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Toyota seizes the initiative in setting standards for auto edge computing

Two significant developments have been made public in recent weeks in the area of edge computing – the formation of the Automotive Edge Computing Consortium, and the first demonstration of InterDigital’s FLIPS (Flexible IP Services) solution for distributed video, which supports ETSI’s MEC (Multi-Access Edge Computing) platform. Both of these, among many other recent initiatives, fill in small but significant pieces of the huge jigsaw that will eventually reveal the full 5G picture – not just a connectivity standard, but an open, automated and programmable network integrating cloud, storage and communications to support a host of new services and revenue streams.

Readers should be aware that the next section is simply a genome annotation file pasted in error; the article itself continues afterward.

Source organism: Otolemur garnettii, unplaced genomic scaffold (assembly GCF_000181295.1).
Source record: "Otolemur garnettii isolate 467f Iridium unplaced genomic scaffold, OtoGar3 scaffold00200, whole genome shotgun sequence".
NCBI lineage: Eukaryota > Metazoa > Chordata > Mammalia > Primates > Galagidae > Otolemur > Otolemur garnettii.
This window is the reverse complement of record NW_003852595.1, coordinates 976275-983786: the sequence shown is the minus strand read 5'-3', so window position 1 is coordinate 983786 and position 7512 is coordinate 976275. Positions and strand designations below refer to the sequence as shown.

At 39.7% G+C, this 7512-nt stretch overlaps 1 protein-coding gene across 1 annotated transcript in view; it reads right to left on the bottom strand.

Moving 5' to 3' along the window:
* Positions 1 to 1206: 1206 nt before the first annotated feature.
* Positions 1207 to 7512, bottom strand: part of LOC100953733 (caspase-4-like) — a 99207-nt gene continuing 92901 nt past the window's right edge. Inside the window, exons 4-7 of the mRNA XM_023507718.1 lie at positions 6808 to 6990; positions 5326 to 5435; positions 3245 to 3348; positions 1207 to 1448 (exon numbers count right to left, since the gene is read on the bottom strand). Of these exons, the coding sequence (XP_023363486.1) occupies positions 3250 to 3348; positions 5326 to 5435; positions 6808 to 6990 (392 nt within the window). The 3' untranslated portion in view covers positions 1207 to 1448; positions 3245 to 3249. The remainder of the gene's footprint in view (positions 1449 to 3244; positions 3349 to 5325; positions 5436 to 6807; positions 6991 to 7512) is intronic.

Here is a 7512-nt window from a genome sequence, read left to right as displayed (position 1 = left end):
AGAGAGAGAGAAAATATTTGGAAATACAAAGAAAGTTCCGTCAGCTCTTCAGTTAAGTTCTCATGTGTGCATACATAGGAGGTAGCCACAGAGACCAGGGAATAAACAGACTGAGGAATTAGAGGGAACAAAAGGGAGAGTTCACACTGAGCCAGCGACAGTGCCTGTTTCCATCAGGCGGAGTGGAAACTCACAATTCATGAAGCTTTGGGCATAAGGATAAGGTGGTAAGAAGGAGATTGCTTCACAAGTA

There are architectural debates between supporters of various approaches to edge computing in the mobile or multi-access world – whether the telco-oriented ETSI MEC, the Cisco-driven OpenFog Consortium, or other propositions like cloudlets. In all cases, the challenge is the same – to distribute cloud resources and connectivity ever closer to rising numbers of end devices, which may be a human-held gadgets, cars or sensors, and will often be moving; and then to orchestrate and automate all those resources in the most efficient and open way.

Where is the edge, and who owns it, are fundamental questions which will drive both architectural and business model development. As the network becomes more distributed, and many of the edge-based elements become more intelligent, there will be many questions about who controls the service provisioning, the customer relationship, and therefore the monetization.